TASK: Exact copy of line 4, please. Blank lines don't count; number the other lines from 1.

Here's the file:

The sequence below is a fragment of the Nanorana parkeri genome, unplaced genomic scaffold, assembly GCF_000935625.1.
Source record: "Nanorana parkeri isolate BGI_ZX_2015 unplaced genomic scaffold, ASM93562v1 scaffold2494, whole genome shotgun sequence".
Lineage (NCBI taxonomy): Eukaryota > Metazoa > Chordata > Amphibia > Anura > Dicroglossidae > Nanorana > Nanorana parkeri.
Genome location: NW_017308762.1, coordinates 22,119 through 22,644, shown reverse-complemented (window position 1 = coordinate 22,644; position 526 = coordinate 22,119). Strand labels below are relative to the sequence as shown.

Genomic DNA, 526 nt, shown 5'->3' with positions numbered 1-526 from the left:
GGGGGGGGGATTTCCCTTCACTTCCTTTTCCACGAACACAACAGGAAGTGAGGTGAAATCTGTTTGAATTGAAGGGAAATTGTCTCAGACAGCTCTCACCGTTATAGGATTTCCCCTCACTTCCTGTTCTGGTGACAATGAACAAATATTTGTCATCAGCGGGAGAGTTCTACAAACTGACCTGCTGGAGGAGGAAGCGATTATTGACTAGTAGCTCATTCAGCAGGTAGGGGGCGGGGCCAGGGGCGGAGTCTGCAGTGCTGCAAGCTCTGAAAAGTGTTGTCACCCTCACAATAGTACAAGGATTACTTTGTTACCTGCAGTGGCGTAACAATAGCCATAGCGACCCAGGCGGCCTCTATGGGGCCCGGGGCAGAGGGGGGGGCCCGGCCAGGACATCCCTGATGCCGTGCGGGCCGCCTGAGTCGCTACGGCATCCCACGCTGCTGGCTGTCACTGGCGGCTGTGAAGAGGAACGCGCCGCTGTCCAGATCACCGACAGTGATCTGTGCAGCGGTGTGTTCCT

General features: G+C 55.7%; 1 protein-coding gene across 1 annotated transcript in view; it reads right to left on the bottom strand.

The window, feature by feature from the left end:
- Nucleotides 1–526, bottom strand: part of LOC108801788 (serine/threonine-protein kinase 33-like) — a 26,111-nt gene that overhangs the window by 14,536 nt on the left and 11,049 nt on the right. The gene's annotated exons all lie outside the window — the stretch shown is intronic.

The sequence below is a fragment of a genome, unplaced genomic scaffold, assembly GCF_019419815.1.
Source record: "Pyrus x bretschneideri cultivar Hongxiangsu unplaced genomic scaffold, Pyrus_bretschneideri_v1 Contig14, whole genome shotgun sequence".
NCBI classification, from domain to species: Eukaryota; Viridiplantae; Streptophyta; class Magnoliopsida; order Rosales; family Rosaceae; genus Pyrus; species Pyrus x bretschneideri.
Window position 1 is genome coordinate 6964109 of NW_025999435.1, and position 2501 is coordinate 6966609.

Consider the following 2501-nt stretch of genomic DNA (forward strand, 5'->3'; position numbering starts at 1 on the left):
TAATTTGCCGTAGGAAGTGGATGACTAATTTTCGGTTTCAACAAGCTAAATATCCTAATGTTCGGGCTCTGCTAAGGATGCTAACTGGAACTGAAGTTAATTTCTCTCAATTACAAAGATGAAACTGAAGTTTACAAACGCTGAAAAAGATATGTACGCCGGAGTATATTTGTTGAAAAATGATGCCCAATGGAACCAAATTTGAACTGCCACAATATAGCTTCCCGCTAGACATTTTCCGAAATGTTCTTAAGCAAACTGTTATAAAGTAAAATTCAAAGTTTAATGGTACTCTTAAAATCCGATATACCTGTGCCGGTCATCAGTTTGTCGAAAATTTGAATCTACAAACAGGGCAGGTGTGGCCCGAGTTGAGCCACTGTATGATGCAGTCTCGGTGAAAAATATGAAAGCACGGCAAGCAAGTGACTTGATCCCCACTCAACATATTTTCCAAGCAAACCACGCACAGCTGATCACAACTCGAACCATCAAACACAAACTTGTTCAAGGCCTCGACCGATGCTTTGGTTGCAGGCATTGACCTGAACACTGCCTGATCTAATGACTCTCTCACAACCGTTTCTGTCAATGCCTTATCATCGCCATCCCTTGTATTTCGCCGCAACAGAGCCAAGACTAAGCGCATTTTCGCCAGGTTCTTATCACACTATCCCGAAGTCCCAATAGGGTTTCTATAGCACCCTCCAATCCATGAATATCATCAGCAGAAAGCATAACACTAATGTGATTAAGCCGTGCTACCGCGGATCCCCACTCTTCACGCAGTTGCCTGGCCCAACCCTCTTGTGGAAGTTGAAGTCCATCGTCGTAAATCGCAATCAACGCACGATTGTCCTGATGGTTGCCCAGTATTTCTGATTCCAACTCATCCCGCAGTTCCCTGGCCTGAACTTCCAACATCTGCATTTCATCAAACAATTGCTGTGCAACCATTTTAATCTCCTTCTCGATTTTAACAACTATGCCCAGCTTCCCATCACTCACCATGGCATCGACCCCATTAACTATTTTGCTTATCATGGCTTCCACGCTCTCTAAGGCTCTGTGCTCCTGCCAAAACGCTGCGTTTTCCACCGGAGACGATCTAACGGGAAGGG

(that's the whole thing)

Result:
Genome location: NW_017308762.1, coordinates 22,119 through 22,644, shown reverse-complemented (window position 1 = coordinate 22,644; position 526 = coordinate 22,119). Strand labels below are relative to the sequence as shown.